The major issue comes to relations between relatives at some remove. I do not think there is nearly a strong case for aversion to relations with first cousins beyond what might be covered by the Westermarck effect due to extended family cohabitation. And unlike first order incestuous relationships the biological abnormalities of the offspring of first cousins are sharply mitigated. They are at worst comparable to the risks which older parents may be foisting upon their children by conceiving them later.

But, I think that cousin marriage as a norm should still be discouraged, just as polygamy as a norm should be discouraged. From the perspective of an elite male polygamy is arguably the more natural arrangement! But man does not live on an island. While individual instances of cousin marriage and polygamy can allow for flourishing, as a whole societies where these practices are normative and ubiquitous suck. When I say they suck, I mean that they suck from the Western liberal perspective where a level of egalitarian individual access to self-actualization and flourishing is prized.

When considering social arrangements I believe it is critical to focus less on individual first principles, and look to a more holistic set of metrics which value the organic community, from which individuals often derive such explicit and implicit psychic gratification. I suspect that one can argue that the cognitive toolkit we have today is very well equipped for life in small bands. Perhaps the closest analog to this are the cliques and circle of friends which young people develop. There is no need for institutional formality or a detailed set of prescriptions of behavior. Natural disposition and impulse can operate nearly perfectly on this scale. But we do not live merely in our own small social bubbles, we are embedded in a larger society. And for that there may need to be a cultivation of traits, tendencies, and dispositions, which are at cross-purposes which our selfish natures.

To have a real discussion about what the proper balance between our moral intuitions and the necessary social engineering of a complex post-industrial society is we need to reinsert communal values into the discussion. Not just what are the aims of you as an individual maximizing your own happiness. Not just what rights and responsibilities you as an individual have. But what is the vision for the society as a whole, and what are its goals, and what equilibrium would perpetuate the greatest good for the greatest number.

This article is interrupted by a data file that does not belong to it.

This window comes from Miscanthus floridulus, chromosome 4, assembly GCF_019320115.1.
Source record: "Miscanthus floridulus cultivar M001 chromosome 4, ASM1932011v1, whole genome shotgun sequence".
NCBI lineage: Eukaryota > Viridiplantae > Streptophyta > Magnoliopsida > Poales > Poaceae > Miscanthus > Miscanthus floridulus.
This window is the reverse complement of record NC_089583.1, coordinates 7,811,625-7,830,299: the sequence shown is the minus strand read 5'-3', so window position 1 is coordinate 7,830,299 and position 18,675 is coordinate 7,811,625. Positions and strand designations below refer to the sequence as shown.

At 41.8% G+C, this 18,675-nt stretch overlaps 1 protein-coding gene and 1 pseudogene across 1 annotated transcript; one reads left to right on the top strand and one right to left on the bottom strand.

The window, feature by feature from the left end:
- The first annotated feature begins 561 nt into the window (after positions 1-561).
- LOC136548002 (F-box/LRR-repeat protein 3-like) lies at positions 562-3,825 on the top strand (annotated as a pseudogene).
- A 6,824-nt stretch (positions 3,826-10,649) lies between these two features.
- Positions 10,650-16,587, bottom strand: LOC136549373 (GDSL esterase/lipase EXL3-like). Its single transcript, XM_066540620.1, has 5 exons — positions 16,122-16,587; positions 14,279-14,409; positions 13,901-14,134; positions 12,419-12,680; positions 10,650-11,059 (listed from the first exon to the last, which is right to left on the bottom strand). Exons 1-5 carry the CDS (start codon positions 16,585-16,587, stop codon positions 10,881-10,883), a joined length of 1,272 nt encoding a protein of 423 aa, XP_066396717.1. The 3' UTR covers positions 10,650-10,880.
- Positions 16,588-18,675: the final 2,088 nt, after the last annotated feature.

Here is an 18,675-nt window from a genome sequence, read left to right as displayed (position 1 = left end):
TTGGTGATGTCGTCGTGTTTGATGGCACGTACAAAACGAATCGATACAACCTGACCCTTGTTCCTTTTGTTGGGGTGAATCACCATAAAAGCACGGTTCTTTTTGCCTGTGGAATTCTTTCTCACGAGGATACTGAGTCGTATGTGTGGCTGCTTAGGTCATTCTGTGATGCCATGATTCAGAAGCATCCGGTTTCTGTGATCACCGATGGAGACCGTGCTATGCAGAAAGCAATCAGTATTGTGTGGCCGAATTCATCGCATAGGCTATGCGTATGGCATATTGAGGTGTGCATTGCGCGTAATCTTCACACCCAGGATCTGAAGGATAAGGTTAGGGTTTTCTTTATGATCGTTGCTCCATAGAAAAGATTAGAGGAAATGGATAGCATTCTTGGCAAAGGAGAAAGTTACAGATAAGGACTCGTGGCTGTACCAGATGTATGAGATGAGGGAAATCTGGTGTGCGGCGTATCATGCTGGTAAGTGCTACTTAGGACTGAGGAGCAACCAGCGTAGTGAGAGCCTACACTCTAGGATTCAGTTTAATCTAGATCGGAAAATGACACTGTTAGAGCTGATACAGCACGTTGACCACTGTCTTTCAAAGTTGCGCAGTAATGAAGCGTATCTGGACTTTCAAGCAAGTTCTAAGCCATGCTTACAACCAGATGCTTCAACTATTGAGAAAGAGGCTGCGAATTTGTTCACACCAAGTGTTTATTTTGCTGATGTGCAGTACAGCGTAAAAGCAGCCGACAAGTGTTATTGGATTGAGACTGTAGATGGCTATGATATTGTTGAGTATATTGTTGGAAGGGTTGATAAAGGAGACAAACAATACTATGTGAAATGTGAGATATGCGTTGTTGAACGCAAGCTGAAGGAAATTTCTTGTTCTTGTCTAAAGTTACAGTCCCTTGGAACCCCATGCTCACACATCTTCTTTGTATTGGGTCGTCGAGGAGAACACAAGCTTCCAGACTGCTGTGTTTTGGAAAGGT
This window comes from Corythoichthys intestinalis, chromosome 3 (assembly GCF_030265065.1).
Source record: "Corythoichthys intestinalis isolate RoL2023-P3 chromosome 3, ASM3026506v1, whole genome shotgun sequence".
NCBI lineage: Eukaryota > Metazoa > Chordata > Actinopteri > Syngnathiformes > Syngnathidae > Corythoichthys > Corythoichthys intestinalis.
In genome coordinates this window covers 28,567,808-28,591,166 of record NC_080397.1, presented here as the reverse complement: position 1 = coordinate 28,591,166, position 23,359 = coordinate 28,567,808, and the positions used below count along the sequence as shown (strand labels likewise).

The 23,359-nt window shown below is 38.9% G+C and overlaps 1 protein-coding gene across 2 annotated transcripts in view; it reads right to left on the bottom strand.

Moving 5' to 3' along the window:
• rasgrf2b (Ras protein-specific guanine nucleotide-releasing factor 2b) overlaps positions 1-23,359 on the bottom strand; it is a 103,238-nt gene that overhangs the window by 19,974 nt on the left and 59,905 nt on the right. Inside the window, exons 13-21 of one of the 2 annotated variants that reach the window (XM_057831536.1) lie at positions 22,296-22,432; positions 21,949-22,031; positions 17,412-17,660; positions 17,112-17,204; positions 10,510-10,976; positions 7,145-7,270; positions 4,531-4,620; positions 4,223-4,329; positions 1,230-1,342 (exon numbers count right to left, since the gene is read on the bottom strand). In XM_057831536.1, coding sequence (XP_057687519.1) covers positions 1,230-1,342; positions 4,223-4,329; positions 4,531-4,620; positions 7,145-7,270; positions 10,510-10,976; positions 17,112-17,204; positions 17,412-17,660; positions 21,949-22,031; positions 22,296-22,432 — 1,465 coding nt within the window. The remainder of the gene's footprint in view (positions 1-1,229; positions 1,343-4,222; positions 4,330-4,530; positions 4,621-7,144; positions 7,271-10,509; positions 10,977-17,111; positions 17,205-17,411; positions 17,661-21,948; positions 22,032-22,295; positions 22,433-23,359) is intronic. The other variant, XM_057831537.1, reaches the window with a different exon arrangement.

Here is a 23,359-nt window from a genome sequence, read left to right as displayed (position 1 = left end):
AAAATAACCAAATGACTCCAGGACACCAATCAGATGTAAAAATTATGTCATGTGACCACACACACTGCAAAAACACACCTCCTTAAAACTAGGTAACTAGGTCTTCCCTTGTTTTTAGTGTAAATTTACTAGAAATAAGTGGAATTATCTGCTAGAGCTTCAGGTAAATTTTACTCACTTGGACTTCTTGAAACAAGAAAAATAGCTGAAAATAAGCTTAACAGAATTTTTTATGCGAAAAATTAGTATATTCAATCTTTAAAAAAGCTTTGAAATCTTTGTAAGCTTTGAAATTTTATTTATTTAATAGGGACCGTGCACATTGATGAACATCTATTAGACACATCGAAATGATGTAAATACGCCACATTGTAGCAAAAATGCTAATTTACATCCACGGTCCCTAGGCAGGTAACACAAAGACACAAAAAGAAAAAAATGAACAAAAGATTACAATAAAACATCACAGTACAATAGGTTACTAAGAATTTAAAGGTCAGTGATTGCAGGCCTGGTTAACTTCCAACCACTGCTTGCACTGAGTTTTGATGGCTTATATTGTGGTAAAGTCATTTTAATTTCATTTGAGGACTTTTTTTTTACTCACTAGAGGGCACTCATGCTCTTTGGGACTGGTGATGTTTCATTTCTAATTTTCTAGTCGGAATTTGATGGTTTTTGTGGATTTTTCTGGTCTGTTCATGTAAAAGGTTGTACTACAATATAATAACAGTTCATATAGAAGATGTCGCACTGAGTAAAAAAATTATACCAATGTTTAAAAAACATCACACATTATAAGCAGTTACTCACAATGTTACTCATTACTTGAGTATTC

Image credit: Georges Biard

CATEGORIZED UNDER: Anthroplogy
  • http://jaymans.wordpress.com/ JayMan

    This is, in good part, in line with what I recently talked about on my blog, particularly this part:

    I do think that the rise of agriculture resulted in the emergence of new cultural forms and complexities. Hunter-gatherers clearly have their own taboos and social constrictions, but civilizations have transformed this segment of the cultural toolkit into massive and baroque scaffolds which constrict our impulses.

    […]

    I have stated before that the customs and traditions which many Westerners perceive to be “conservative,” a fixation on female honor, elaborated patriarchal lineages, complex familial and social hierarchy, etc., are in fact innovations of the age of agriculture. They were cultural inventions designed to manage and control humanity in an organized fashion, as a scattering of souls congealed into vast rivers of people.

    See here:
    IQ and Kink? | JayMan’s Blog

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About Razib Khan

I have degrees in biology and biochemistry, a passion for genetics, history, and philosophy, and shrimp is my favorite food. In relation to nationality I'm a American Northwesterner, in politics I'm a reactionary, and as for religion I have none (I'm an atheist). If you want to know more, see the links at http://www.razib.com